Following the examples of Nathanial Kahn, son of the great modernist architect Louis Kahn, and James Venturi, the sole offspring of theorists and practitioners Robert Venturi and Denise Scott Brown, Tomas Koolhaas is hard at work on a documentary about his father, Rem Koolhaas. Kahn's film, the touching and well-received My Architect, set the architect bio-pic bar in terms of quality of photography and filmmaking and biographical insight, against which all subsequent works, including Venturi's forthcoming Learning from Bob and Denise and Koolhaas's own project, have and will be measured.
The next in the line of Koolhaas takes as his work's focus his father's involvement in the construction and recent completion of the CCTV tower, OMA's first major building in China. Koolhaas' film investigates the underlying forces and struggles--I'll say it, humanity--lurking behind the building's seemingly impenetrable steel-and-glass cladding and obstinately dull iconic gaze. The cinematography attempts to grasp the tower's sheer scale and engage its fundamental materiality, capturing the colossal building at several angles and at as many heights to reveal a more intimate portrait far away from OMA's clinical diagrams and ascetic renderings.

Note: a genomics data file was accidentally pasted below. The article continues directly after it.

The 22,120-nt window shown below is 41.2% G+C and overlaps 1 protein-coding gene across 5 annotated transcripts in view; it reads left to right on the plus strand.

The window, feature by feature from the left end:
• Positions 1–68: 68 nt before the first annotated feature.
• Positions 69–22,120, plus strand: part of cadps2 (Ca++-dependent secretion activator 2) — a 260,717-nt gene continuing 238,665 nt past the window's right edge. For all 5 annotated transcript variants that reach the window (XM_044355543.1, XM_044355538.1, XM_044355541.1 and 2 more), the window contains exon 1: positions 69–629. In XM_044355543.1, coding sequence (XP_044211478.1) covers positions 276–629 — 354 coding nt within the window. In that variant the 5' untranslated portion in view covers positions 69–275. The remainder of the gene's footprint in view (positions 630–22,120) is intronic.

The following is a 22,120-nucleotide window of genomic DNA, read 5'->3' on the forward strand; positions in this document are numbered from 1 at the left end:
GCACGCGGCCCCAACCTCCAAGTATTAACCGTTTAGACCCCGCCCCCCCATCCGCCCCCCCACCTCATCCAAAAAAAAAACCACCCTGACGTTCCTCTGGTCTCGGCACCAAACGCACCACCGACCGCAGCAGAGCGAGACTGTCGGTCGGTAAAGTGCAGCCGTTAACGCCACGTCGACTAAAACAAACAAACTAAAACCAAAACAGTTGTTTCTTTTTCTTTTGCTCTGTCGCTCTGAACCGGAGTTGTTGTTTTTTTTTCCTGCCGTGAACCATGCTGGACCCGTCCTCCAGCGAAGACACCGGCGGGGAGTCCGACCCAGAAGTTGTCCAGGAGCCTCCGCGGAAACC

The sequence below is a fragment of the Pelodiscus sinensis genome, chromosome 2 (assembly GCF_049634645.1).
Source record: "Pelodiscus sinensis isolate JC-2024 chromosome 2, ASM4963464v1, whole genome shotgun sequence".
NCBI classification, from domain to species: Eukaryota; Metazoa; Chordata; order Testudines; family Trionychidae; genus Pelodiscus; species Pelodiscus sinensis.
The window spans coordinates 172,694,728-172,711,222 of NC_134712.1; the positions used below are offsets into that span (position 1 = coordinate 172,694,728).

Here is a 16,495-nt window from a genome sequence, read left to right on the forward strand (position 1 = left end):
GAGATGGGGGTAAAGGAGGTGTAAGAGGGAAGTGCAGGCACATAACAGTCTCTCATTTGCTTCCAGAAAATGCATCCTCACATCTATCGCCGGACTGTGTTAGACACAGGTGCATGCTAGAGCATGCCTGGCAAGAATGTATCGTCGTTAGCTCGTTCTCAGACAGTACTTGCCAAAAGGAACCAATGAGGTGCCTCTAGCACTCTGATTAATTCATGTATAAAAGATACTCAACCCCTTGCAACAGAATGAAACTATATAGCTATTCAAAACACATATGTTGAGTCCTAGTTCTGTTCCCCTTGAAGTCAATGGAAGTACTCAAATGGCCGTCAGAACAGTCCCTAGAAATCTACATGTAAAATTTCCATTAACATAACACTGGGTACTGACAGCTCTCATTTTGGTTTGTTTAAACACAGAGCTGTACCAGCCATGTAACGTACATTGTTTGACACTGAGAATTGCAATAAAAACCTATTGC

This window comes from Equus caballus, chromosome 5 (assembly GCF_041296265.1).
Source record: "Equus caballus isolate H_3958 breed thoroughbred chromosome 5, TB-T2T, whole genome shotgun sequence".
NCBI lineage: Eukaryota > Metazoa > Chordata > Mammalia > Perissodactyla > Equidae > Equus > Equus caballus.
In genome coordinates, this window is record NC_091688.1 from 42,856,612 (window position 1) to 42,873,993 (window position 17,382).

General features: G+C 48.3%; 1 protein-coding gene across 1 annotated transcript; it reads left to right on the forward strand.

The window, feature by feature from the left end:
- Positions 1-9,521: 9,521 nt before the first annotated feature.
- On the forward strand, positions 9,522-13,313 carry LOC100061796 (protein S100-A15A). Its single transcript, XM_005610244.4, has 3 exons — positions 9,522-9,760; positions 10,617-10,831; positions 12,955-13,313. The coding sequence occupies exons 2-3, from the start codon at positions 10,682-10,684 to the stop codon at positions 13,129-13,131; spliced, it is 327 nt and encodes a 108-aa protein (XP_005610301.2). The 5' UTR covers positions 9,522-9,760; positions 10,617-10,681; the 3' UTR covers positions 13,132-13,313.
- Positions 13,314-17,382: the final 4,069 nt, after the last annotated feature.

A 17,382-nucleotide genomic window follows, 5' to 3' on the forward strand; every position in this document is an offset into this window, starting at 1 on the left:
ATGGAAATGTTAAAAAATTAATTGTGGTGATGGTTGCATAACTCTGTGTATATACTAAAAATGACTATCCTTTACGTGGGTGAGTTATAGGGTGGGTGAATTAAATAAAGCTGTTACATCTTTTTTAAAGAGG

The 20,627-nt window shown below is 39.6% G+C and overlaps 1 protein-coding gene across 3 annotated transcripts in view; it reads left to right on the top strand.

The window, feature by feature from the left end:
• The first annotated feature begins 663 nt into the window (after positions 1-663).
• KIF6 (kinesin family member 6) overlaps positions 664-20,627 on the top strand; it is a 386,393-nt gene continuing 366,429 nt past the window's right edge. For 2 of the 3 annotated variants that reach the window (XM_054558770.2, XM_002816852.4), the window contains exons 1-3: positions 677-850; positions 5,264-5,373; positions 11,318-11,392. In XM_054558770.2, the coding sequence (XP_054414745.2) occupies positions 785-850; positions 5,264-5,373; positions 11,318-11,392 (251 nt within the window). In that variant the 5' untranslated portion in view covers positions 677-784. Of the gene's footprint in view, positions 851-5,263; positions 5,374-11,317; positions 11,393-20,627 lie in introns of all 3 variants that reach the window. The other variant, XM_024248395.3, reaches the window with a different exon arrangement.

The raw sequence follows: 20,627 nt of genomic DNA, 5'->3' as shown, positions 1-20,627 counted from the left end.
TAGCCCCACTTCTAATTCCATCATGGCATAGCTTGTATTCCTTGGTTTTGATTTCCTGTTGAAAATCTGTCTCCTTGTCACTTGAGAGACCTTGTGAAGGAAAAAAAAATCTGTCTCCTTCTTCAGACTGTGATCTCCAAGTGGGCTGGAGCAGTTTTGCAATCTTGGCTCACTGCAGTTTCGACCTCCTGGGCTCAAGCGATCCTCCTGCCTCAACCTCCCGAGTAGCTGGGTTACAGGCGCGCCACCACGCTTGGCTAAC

The footage of the architecture is, of course, informed by the filmmaker's relationship with his architect-father, who is seen toward the trailer's end wandering down guarded corridors and scaling the rooftop, where looking out onto the perennially inchoate urban landscape of Beijing, he is confronted by the ostentatious grandeur and pitiful constraints of his own work. Turning from the smog-laden city, he turns to look at the camera, dazed, arriving at an existential impasse not unlike Antoine Doinel's ambiguous gaze at the conclusion of The 400 Blows. Beyond, a sea of possibility, framed by a foreground of bodily limitation. What to do now?
Rem on the roof of the CCTV tower
CCTV tower, Bejing; Photo via Tomas Koolhaas' Facebook